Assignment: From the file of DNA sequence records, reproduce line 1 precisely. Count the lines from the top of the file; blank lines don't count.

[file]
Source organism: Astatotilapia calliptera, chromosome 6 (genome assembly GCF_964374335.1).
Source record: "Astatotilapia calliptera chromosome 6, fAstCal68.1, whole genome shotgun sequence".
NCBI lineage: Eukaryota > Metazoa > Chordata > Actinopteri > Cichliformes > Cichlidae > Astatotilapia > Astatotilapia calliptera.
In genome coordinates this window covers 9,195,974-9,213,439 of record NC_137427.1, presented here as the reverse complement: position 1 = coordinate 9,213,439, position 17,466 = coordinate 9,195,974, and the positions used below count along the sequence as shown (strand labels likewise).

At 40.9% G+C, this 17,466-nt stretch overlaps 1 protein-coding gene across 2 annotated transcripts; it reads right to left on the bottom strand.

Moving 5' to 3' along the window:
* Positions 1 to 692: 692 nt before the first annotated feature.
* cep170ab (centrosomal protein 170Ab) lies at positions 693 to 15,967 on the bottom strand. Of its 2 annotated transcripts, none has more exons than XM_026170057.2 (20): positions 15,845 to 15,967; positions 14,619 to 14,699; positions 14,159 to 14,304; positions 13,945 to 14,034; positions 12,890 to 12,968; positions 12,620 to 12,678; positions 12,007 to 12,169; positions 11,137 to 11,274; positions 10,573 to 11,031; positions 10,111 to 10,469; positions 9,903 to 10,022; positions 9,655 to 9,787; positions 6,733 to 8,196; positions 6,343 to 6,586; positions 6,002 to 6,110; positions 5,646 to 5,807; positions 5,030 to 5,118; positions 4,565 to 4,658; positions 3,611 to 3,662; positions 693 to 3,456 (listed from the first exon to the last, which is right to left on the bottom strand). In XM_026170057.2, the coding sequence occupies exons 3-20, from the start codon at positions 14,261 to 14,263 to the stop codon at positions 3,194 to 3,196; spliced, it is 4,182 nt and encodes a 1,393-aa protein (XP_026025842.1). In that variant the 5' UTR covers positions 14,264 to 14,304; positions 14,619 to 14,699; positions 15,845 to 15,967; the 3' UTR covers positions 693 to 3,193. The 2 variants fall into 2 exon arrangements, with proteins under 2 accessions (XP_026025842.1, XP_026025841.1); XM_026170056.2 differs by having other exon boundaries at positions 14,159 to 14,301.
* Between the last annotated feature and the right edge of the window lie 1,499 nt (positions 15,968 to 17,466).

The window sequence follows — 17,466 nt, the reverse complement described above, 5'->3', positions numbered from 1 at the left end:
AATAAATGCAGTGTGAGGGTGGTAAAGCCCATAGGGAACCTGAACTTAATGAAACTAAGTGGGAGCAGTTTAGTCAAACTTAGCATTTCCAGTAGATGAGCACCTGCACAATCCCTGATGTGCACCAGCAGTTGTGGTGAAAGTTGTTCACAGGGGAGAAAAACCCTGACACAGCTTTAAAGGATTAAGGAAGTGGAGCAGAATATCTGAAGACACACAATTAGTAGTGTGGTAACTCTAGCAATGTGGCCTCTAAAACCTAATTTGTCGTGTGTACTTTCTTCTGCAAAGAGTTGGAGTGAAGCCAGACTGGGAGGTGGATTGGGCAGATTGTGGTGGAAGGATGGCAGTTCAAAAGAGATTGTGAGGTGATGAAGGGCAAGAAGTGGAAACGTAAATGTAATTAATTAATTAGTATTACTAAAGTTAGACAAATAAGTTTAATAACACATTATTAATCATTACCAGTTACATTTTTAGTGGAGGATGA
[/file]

Source organism: Astatotilapia calliptera, chromosome 6 (genome assembly GCF_964374335.1).